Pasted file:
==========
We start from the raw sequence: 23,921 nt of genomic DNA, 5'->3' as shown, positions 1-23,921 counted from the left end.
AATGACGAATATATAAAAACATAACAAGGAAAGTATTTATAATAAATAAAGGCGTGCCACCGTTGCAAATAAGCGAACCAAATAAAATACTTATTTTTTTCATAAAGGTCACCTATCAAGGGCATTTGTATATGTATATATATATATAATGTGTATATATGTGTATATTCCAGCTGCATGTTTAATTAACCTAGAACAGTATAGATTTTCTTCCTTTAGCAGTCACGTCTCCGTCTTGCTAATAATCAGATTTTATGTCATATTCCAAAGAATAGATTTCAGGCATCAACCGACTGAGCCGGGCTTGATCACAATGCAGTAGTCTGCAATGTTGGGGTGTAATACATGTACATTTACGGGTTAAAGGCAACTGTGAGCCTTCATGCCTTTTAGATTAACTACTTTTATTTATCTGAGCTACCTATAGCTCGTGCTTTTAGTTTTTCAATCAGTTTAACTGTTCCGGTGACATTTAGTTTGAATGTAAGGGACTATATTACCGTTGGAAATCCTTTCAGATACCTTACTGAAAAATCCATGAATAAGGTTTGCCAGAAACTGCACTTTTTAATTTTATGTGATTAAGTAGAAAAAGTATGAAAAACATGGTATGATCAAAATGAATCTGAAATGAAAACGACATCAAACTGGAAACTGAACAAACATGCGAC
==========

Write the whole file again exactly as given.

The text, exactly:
We start from the raw sequence: 23,921 nt of genomic DNA, 5'->3' as shown, positions 1-23,921 counted from the left end.
AATGACGAATATATAAAAACATAACAAGGAAAGTATTTATAATAAATAAAGGCGTGCCACCGTTGCAAATAAGCGAACCAAATAAAATACTTATTTTTTTCATAAAGGTCACCTATCAAGGGCATTTGTATATGTATATATATATATAATGTGTATATATGTGTATATTCCAGCTGCATGTTTAATTAACCTAGAACAGTATAGATTTTCTTCCTTTAGCAGTCACGTCTCCGTCTTGCTAATAATCAGATTTTATGTCATATTCCAAAGAATAGATTTCAGGCATCAACCGACTGAGCCGGGCTTGATCACAATGCAGTAGTCTGCAATGTTGGGGTGTAATACATGTACATTTACGGGTTAAAGGCAACTGTGAGCCTTCATGCCTTTTAGATTAACTACTTTTATTTATCTGAGCTACCTATAGCTCGTGCTTTTAGTTTTTCAATCAGTTTAACTGTTCCGGTGACATTTAGTTTGAATGTAAGGGACTATATTACCGTTGGAAATCCTTTCAGATACCTTACTGAAAAATCCATGAATAAGGTTTGCCAGAAACTGCACTTTTTAATTTTATGTGATTAAGTAGAAAAAGTATGAAAAACATGGTATGATCAAAATGAATCTGAAATGAAAACGACATCAAACTGGAAACTGAACAAACATGCGAC